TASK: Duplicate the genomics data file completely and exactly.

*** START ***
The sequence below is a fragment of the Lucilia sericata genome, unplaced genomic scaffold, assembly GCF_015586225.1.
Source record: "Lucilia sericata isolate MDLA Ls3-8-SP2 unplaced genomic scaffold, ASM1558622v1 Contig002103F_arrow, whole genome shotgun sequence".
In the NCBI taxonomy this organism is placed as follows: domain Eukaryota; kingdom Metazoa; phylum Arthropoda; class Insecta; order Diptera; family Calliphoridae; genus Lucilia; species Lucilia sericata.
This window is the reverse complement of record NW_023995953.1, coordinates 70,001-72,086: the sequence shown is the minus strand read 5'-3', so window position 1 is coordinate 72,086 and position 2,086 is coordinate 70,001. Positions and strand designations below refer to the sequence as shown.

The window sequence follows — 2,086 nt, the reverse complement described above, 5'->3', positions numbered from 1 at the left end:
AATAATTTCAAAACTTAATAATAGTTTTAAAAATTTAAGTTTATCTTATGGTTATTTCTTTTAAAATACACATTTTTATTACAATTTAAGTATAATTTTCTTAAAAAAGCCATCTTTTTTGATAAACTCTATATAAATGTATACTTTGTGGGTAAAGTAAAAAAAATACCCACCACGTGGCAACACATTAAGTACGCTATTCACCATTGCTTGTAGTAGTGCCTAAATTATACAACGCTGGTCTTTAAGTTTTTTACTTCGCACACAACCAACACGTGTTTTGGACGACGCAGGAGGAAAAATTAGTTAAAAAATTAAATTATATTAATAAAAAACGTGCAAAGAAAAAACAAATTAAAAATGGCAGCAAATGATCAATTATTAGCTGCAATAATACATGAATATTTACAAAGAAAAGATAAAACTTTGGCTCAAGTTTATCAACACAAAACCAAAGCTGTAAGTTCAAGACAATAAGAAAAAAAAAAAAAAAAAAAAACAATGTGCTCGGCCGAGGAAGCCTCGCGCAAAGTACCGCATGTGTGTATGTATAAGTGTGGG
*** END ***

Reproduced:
The sequence below is a fragment of the Lucilia sericata genome, unplaced genomic scaffold, assembly GCF_015586225.1.
Source record: "Lucilia sericata isolate MDLA Ls3-8-SP2 unplaced genomic scaffold, ASM1558622v1 Contig002103F_arrow, whole genome shotgun sequence".
In the NCBI taxonomy this organism is placed as follows: domain Eukaryota; kingdom Metazoa; phylum Arthropoda; class Insecta; order Diptera; family Calliphoridae; genus Lucilia; species Lucilia sericata.
This window is the reverse complement of record NW_023995953.1, coordinates 70,001-72,086: the sequence shown is the minus strand read 5'-3', so window position 1 is coordinate 72,086 and position 2,086 is coordinate 70,001. Positions and strand designations below refer to the sequence as shown.

The window sequence follows — 2,086 nt, the reverse complement described above, 5'->3', positions numbered from 1 at the left end:
AATAATTTCAAAACTTAATAATAGTTTTAAAAATTTAAGTTTATCTTATGGTTATTTCTTTTAAAATACACATTTTTATTACAATTTAAGTATAATTTTCTTAAAAAAGCCATCTTTTTTGATAAACTCTATATAAATGTATACTTTGTGGGTAAAGTAAAAAAAATACCCACCACGTGGCAACACATTAAGTACGCTATTCACCATTGCTTGTAGTAGTGCCTAAATTATACAACGCTGGTCTTTAAGTTTTTTACTTCGCACACAACCAACACGTGTTTTGGACGACGCAGGAGGAAAAATTAGTTAAAAAATTAAATTATATTAATAAAAAACGTGCAAAGAAAAAACAAATTAAAAATGGCAGCAAATGATCAATTATTAGCTGCAATAATACATGAATATTTACAAAGAAAAGATAAAACTTTGGCTCAAGTTTATCAACACAAAACCAAAGCTGTAAGTTCAAGACAATAAGAAAAAAAAAAAAAAAAAAAAACAATGTGCTCGGCCGAGGAAGCCTCGCGCAAAGTACCGCATGTGTGTATGTATAAGTGTGGG